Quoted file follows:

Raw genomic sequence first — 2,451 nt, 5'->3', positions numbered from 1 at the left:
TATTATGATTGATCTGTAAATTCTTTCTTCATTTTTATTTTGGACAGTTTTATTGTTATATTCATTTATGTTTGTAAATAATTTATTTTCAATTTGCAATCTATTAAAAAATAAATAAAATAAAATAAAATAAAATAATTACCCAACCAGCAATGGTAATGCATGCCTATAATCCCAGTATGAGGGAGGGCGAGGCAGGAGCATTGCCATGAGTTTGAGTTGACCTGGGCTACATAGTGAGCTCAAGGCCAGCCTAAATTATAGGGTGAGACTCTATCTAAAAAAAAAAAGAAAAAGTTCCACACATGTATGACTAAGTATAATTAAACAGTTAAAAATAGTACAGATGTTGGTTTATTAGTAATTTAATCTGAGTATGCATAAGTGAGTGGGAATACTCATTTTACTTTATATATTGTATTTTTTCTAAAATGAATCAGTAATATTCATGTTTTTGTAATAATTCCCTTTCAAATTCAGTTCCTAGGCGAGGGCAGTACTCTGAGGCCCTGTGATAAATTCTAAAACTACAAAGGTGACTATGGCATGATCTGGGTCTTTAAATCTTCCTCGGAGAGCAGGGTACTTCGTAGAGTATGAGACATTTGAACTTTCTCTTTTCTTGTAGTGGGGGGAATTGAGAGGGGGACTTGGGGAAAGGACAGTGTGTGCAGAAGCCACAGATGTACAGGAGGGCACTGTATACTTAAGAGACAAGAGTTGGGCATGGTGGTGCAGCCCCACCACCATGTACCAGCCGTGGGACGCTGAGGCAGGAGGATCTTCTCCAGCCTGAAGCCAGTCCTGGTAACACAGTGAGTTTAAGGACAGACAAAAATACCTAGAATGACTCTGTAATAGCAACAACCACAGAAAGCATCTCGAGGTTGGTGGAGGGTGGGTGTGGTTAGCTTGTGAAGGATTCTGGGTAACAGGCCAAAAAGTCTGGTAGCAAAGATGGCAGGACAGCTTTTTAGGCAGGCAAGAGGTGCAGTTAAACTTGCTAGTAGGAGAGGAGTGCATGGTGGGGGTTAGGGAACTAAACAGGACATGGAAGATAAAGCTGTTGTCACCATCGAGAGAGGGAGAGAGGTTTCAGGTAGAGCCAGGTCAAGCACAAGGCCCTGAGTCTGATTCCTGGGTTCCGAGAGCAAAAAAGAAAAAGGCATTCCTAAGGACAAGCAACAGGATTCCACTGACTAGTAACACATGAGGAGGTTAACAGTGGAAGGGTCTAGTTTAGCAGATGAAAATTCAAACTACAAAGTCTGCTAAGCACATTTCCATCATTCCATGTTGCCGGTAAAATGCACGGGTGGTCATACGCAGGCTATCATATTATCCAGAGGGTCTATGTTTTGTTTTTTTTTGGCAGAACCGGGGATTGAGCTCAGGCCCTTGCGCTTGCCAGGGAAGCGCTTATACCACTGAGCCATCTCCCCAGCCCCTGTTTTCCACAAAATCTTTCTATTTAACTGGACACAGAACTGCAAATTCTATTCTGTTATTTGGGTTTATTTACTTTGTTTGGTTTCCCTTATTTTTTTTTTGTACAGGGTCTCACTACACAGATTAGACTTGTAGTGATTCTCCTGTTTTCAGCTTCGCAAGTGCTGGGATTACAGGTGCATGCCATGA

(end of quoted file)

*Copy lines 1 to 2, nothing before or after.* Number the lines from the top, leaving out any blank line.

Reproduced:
Raw genomic sequence first — 2,451 nt, 5'->3', positions numbered from 1 at the left:
TATTATGATTGATCTGTAAATTCTTTCTTCATTTTTATTTTGGACAGTTTTATTGTTATATTCATTTATGTTTGTAAATAATTTATTTTCAATTTGCAATCTATTAAAAAATAAATAAAATAAAATAAAATAAAATAATTACCCAACCAGCAATGGTAATGCATGCCTATAATCCCAGTATGAGGGAGGGCGAGGCAGGAGCATTGCCATGAGTTTGAGTTGACCTGGGCTACATAGTGAGCTCAAGGCCAGCCTAAATTATAGGGTGAGACTCTATCTAAAAAAAAAAAGAAAAAGTTCCACACATGTATGACTAAGTATAATTAAACAGTTAAAAATAGTACAGATGTTGGTTTATTAGTAATTTAATCTGAGTATGCATAAGTGAGTGGGAATACTCATTTTACTTTATATATTGTATTTTTTCTAAAATGAATCAGTAATATTCATGTTTTTGTAATAATTCCCTTTCAAATTCAGTTCCTAGGCGAGGGCAGTACTCTGAGGCCCTGTGATAAATTCTAAAACTACAAAGGTGACTATGGCATGATCTGGGTCTTTAAATCTTCCTCGGAGAGCAGGGTACTTCGTAGAGTATGAGACATTTGAACTTTCTCTTTTCTTGTAGTGGGGGGAATTGAGAGGGGGACTTGGGGAAAGGACAGTGTGTGCAGAAGCCACAGATGTACAGGAGGGCACTGTATACTTAAGAGACAAGAGTTGGGCATGGTGGTGCAGCCCCACCACCATGTACCAGCCGTGGGACGCTGAGGCAGGAGGATCTTCTCCAGCCTGAAGCCAGTCCTGGTAACACAGTGAGTTTAAGGACAGACAAAAATACCTAGAATGACTCTGTAATAGCAACAACCACAGAAAGCATCTCGAGGTTGGTGGAGGGTGGGTGTGGTTAGCTTGTGAAGGATTCTGGGTAACAGGCCAAAAAGTCTGGTAGCAAAGATGGCAGGACAGCTTTTTAGGCAGGCAAGAGGTGCAGTTAAACTTGCTAGTAGGAGAGGAGTGCATGGTGGGGGTTAGGGAACTAAACAGGACATGGAAGATAAAGCTGTTGTCACCATCGAGAGAGGGAGAGAGGTTTCAGGTAGAGCCAGGTCAAGCACAAGGCCCTGAGTCTGATTCCTGGGTTCCGAGAGCAAAAAAGAAAAAGGCATTCCTAAGGACAAGCAACAGGATTCCACTGACTAGTAACACATGAGGAGGTTAACAGTGGAAGGGTCTAGTTTAGCAGATGAAAATTCAAACTACAAAGTCTGCTAAGCACATTTCCATCATTCCATGTTGCCGGTAAAATGCACGGGTGGTCATACGCAGGCTATCATATTATCCAGAGGGTCTATGTTTTGTTTTTTTTTGGCAGAACCGGGGATTGAGCTCAGGCCCTTGCGCTTGCCAGGGAAGCGCTTATACCACTGAGCCATCTCCCCAGCCCCTGTTTTCCACAAAATCTTTCTATTTAACTGGACACAGAACTGCAAATTCTATTCTGTTATTTGGGTTTATTTACTTTGTTTGGTTTCCCTTATTTTTTTTTTGTACAGGGTCTCACTACACAGATTAGACTTGTAGTGATTCTCCTGTTTTCAGCTTCGCAAGTGCTGGGATTACAGGTGCATGCCATGA